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Why COVID-19 is causing an influx of smaller secondary transactions

How COVID-19 is changing the growth of smaller secondary transactions

When we started Rivver in 2018, the total market value for the transfer of stakes in private investment funds from one investor to another, or secondary transactions as we call them, was $57B. By the start of 2020, the whole industry was expecting a historical year in secondaries, with a total of $100B in transaction value. Fast forward to last winter, as the world first encountered the effects of the novel COVID 19 pandemic, industry experts were not sure what would happen to the flourishing secondaries industry. Seven or eight months after countries began instilling lockdowns and social distancing requirements, we are now finally seeing some of the impacts which COVID-19 is having on the secondary market. Whereas, the secondary and alternative investment industries as a whole have had to adapt in a multitude of ways, the one which interests us the most is the growth of smaller secondary transactions.

Let’s first take a step back and understand the dynamics of secondary transactions. In any given secondary trade, you have the exiting investor - selling their stake a private fund (or the seller), and the buyer (usually a specialized fund, called a secondary fund). Caused in part by a global decrease in the amount of IPOs, private funds are taking longer and longer to provide returns to their investors; leading to secondary transactions becoming a critical tool for both sides. From the seller’s perspective, they now have the option to liquidate their holdings prior to the end of the fund’s life, for situations such as portfolio rebalancing or changes of leadership. On the buy-side, they now have the opportunity to purchase a stake in a fund that typically has already deployed capital; making it easier to underwrite and providing the new investor with a shorter holding period.

In recent years, a large portion of secondary market transactions has been what we can “large portfolio sales”, which combine dozens of funds and hundreds of underlying portfolio companies into one single transaction, oftentimes worth hundreds of millions or billions of Dollars. This was caused by a few factors, such as the inefficiency and cost of secondary trading and new regulatory constraints following the global financial crisis.

As most secondary transactions today are done in a manual way, they require extensive paperwork, manual legal oversight, an array of third-party service providers, and up to 6 weeks of time. Furthermore, new regulatory policies such as the Dodd-Frank Act, have made it more difficult for banks to invest in private funds, forcing them to liquidate most of their private fund holdings to other investors. As a result, investors needed to complete these trades as rapidly as they could, resulting in them giving preference to buyers that were able to purchase entire portfolios. Other large financial institutions, such as pension funds and endowments, also often gave preference to buyers that were able to purchase entire portfolios.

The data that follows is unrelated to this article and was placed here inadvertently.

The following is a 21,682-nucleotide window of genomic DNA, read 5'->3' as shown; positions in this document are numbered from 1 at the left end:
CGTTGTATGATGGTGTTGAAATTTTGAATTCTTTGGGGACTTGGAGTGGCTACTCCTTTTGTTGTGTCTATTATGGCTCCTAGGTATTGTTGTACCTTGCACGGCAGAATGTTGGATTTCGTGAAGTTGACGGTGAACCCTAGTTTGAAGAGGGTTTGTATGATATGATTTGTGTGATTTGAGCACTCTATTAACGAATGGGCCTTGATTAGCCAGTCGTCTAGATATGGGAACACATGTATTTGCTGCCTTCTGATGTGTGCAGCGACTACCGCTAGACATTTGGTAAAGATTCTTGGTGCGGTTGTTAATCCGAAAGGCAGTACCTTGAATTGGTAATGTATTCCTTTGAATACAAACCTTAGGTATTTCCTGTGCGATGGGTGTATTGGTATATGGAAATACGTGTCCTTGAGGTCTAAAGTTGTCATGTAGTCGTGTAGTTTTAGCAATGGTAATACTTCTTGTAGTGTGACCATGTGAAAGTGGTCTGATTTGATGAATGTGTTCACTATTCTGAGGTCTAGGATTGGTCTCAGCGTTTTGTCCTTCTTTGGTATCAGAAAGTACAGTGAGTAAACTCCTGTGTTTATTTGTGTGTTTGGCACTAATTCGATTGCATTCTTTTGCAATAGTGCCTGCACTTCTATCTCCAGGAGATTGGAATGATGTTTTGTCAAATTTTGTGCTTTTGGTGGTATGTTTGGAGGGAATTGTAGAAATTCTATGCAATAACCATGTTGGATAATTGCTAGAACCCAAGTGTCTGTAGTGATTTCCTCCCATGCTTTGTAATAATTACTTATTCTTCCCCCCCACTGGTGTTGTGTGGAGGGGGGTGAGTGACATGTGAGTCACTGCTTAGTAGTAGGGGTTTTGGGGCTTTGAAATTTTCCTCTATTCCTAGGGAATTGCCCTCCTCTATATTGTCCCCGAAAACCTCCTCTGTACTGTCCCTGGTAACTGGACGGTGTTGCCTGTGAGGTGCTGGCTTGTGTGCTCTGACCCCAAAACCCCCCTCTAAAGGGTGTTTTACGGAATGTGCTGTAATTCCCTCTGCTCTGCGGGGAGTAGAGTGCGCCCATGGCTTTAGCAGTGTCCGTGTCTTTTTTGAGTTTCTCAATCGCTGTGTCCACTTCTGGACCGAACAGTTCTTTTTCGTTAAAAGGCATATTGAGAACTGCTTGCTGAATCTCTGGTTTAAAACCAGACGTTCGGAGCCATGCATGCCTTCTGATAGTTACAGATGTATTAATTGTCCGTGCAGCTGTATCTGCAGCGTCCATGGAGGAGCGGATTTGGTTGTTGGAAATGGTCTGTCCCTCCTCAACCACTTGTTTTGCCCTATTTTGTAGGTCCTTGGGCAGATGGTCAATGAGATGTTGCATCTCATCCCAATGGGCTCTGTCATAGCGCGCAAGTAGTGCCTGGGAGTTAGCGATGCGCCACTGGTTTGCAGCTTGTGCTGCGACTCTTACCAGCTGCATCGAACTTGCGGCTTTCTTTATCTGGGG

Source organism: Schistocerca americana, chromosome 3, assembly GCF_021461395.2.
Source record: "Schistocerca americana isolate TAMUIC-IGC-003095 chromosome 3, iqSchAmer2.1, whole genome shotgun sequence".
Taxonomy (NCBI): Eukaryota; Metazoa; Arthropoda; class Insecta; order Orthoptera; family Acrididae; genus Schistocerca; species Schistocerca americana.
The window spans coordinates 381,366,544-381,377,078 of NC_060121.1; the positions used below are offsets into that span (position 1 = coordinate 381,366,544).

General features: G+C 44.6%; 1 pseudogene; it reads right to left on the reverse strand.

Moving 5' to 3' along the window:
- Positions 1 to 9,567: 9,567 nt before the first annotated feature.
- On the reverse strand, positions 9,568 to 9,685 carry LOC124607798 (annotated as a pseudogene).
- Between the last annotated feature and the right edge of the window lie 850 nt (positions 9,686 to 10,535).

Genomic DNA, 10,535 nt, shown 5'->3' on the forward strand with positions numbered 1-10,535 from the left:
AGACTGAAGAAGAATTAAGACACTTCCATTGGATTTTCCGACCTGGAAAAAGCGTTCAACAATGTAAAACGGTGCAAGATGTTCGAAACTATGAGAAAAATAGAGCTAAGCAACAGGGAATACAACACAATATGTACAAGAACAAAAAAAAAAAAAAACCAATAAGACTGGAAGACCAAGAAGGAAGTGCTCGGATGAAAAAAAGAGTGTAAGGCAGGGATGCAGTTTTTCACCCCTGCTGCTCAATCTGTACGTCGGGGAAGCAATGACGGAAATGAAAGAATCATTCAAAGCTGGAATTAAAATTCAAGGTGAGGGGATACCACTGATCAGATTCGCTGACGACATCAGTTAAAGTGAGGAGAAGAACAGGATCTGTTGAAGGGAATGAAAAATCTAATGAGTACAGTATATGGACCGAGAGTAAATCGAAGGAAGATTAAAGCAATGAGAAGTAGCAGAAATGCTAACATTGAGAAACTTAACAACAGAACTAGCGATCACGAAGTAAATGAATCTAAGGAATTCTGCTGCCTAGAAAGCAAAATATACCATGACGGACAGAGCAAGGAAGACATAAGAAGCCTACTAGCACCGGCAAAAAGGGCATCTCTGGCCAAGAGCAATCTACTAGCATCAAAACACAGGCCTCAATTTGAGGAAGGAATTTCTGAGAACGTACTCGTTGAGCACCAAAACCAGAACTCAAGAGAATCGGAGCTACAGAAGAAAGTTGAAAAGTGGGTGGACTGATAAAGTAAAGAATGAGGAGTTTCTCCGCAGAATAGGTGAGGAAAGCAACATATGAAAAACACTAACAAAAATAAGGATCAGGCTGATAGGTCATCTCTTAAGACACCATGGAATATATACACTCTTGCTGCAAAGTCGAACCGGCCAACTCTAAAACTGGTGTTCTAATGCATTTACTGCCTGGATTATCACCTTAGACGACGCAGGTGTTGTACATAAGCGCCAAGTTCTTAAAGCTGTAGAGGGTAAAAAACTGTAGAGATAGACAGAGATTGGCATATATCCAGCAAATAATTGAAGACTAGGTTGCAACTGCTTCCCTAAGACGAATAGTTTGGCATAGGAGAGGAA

Fast forward to the era of COVID-19, and these bulk secondary transactions are becoming increasingly difficult. The pandemic has impacted every industry in a different way, resulting in some industries, such as travel and hospitality, to financially collapse, others, such as healthcare and technology, to thrive, and others to stay neutral. As many institutional investors have highly diversified private investment portfolios, they inevitably have stakes in companies involved in industries that were highly impacted by COVID-19. As these times are so uncertain, most buyers lack the ability to underwrite and gauge risk for each industry with the great precision that is now needed. This forces large buyers to place bids at steep discounts in an attempt to mediate their underwriting risk; which sellers are having difficulty accepting.

The decrease in bulk transactions has resulted in the total volume of secondary transactions decreasing by 56% in H1 2020. While the decrease in transaction value is alarming for many investors, studies have also shown that the total transaction volume has only decreased by 39%. This is due to the fact that we are already seeing an increase in smaller transactions, with smaller and opportunistic buyers as the counterparties. These smaller buyers are specialized in their particular industries, such as travel or manufacturing, and are able to more effectively underwrite and gauge risk, allowing them to offer a better price than bulk buyers. Smaller buyers also typically use little or no leverage, reducing another COVID-19 inflected risk.

From the sell-side perspective, despite the fact that they are able to receive significantly more capital when transacting with multiple buyers, many institutional investors are still hesitant to do so. This is mainly due to the inefficient legal and operational system relied upon for secondary trades today. Luckily for them, with the advent of new technological tools, investors no longer need to pick between selling their positions at a discount and partaking in an inefficient and costly trading process. At Rivver, we provide a software platform that makes trading a stake in a fund as painless and trading a stock. Our accomplished legal team has built-in all relevant regulatory restrictions into code, enabling you to ensure full compliance in an automated way. Rivver also provides a next-generation digital share register and record-keeping system, allowing you to securely keep track of your investors in real-time.

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